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THE HISTORY OF THE TURNPIKE ROADS IN MARYLAND
BEGI1IKIWG OF ROaDS IB MARYLAND
A great philosopher once stated that, "The development
of a section of the country is told by the development of
its roads." A comparison at intervals of the development
of Maryland during the last three hundred years will make
evident the applicability of the above statement. The
sparsely settled almost impenetrable Maryland of yester-
day is replaced by many large cities bound together by a
network of roads, great and small, that are the channels
of intercourse of an advanced and prosperous commonwealth.
The main highway of early Maryland was the Chesapeake Bay,
and the earliest roads were mere paths from plantation to
river landings, or from the adjacent settlements to the
little capitol at St. Mary's, These paths were privately
owned and their upkeep was in private hands.
EARLY HIGHWAY LEGISLATION
As the colonial settlements gradually expanded to such
a degree that the arrangement of highways could no longer
be left in the hands of private concerns, there were two
sources upon which the lav/makers might draw for effective
The first source was the road laws of Virginia, which
left the regulation of highways to the discretion of the
Governor and Council or, the Commissioners of the monthly
courts. The other possibility was the system which pre-
vailed in England. The growth and the maintaining of roads
in that country depended upon the respective parishes.
The first road-law in frlaryland was passed in 1666.
This act ordered that the commissioners of each county
meet in order to determine which highways should be made.
After the establishment of the road-lav/ of 1666, little
progress was made and travel was very difficult until 1696,
The act of 1696 was the first important advance upon
the act of 1666. This act remained in use for nearly
fifty years. The ascertainments of the 17th century are
merited by the absence of highways and the fact that the
inhabitants saw the need for better roads and endeavored
to supply them.
About 1730, the colonies began to move westward and
coincident with this movement came the cry for better lines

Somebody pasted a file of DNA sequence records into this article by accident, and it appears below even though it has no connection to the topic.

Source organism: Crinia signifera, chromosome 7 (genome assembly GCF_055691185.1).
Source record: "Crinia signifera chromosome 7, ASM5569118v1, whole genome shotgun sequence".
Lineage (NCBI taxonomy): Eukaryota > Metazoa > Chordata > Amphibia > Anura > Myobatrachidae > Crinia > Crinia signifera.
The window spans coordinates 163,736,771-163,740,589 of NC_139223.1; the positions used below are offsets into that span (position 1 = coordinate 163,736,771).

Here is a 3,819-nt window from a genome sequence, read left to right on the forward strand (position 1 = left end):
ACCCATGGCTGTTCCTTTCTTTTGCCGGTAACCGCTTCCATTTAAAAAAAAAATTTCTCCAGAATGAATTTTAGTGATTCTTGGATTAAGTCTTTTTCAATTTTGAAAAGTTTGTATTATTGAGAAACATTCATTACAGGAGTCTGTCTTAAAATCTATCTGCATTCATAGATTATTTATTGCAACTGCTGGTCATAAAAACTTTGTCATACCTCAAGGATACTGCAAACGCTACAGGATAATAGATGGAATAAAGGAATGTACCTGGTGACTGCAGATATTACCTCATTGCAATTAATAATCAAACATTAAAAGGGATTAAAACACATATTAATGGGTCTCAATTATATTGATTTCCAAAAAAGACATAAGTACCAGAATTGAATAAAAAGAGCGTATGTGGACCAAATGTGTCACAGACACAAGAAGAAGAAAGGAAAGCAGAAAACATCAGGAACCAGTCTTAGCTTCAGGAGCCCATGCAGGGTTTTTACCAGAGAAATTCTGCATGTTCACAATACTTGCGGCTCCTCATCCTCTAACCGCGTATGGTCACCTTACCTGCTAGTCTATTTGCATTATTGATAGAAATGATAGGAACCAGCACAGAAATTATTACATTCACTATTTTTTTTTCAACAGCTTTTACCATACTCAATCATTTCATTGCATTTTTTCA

of communication. Following the westward advance, the north
and south were gradually settled. The people soon became
aware of the fact that in order to bind the commonwealth
together an adequate road system was needed. Consequently
for ten years after the Revolutionary V/ar many laws concern-
ing the upkeep and erection of the highways were passed,
but no material progress was made. It was not until 1787
that the Legislature arrived at a policy of internal im-
provement which was steadily pursued and eventually proved
THE DEVELOPMENT OF TURNPIKES
The new system was the turnpike or toll system. This
system prior to 1787 had been used in England with good
results. A turnpike road is generally understood to have
1. An improved surface or road-bed,
2. A system of toll-gates placed at certain intervals.
3. An incorporated company furnishing capital for the
construction of the road.
By the legislature of 1787 commissioners were appoint-
ed to survey and construct a public road from Baltimore
towards Frederick in as straight a line as the nature of
the country would permit. Similarly other commissioners
were to lay out roads from Baltimore to Reistertown, from
Reistertown to Westminster, from Reistertown to Hanover,
and a road from Baltimore towards York to the line of Balti-
These highways possessed two of the three usual char-
acteristics of a turnpike road; special provisions were
made for the improvement of the road-beds, and the erection
of toll gates were ordered. The construction and subse-
quent management of these roads was entrusted, however,
not to a private company incorporated for that purpose,
but to numerous officials to "be appointed by the court
of Baltimore county.
This plan of turnpiking under county supervision was
upon the whole unsuccessful. Within fourteen years the
act of 1787 was amended no less than ten times. Finally
the influence of the legislation for counties led to a
law empowering the Commissioners of Review to appoint one
or more supervisors for the roads in question and permitt-
ing the substitution of personal labor for the payment of
the tax authorized in 1787. This, instead of reducing the
evils of the earlier law, merely increased the division
of authority that already existed; and finally in 1801,
provision was made for better keeping of the executive
part of the law. It was now decided to dispense with the
numerous officials of the earlier law, and the management
of the turnpike roads was given to a superintendent who
should be appointed by the court of Baltimore county.
Still no successful plan of turnpiking had been formulated.
INCORPORATION OF TURNPIKE COMPANIES
When the failure of the experiment of turnpiking
under county authority became apparent, efforts were made
to attract private capital to investment in the construction
of turnpike roads. For some time, however, these attempts